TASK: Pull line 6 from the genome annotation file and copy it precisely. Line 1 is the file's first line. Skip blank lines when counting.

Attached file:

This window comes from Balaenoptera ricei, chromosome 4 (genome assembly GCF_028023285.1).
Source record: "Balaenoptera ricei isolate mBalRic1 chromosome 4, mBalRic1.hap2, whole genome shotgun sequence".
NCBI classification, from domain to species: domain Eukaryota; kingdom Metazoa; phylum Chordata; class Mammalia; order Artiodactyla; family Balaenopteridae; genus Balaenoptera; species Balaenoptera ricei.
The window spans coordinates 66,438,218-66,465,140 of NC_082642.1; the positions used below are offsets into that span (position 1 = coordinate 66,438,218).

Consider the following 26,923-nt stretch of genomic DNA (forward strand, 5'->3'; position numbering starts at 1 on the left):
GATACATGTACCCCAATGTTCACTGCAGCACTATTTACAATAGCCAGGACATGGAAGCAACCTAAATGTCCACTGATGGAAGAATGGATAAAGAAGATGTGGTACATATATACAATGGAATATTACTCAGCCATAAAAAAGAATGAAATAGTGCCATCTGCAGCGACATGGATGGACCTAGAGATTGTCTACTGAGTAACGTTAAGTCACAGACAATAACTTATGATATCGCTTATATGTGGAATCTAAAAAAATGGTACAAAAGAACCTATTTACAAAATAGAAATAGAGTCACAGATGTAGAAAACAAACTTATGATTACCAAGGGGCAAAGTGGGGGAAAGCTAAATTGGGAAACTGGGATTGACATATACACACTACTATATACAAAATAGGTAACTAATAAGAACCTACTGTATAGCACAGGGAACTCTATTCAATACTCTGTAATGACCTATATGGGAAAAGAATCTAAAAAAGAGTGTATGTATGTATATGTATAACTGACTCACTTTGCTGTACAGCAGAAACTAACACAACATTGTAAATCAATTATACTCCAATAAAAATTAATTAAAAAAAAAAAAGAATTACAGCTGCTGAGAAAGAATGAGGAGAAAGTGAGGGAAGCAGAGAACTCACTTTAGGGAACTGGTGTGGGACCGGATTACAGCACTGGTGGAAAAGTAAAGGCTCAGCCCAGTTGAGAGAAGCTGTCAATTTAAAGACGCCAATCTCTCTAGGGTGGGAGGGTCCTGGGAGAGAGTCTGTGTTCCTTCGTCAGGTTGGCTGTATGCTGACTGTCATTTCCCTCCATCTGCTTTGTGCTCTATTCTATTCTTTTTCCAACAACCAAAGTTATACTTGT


GATACATGTACCCCAATGTTCACTGCAGCACTATTTACAATAGCCAGGACATGGAAGCAACCTAAATGTCCACTGATGGAAGAATGGATAAAGAAGATGTGGTACATATATACAATGGAATATTACTCAGCCATAAAAAAGAATGAAATAGTGCCATCTGCAGCGACATGGATGGACCTAGAGATTGTCTACTGAGTAACGTTAAGTCACAGACAATAACTTATGATATCGCTTATATGTGGAATCTAAAAAAATGGTACAAAAGAACCTATTTACAAAATAGAAATAGAGTCACAGATGTAGAAAACAAACTTATGATTACCAAGGGGCAAAGTGGGGGAAAGCTAAATTGGGAAACTGGGATTGACATATACACACTACTATATACAAAATAGGTAACTAATAAGAACCTACTGTATAGCACAGGGAACTCTATTCAATACTCTGTAATGACCTATATGGGAAAAGAATCTAAAAAAGAGTGTATGTATGTATATGTATAACTGACTCACTTTGCTGTACAGCAGAAACTAACACAACATTGTAAATCAATTATACTCCAATAAAAATTAATTAAAAAAAAAAAAGAATTACAGCTGCTGAGAAAGAATGAGGAGAAAGTGAGGGAAGCAGAGAACTCACTTTAGGGAACTGGTGTGGGACCGGATTACAGCACTGGTGGAAAAGTAAAGGCTCAGCCCAGTTGAGAGAAGCTGTCAATTTAAAGACGCCAATCTCTCTAGGGTGGGAGGGTCCTGGGAGAGAGTCTGTGTTCCTTCGTCAGGTTGGCTGTATGCTGACTGTCATTTCCCTCCATCTGCTTTGTGCTCTATTCTATTCTTTTTCCAACAACCAAAGTTATACTTGT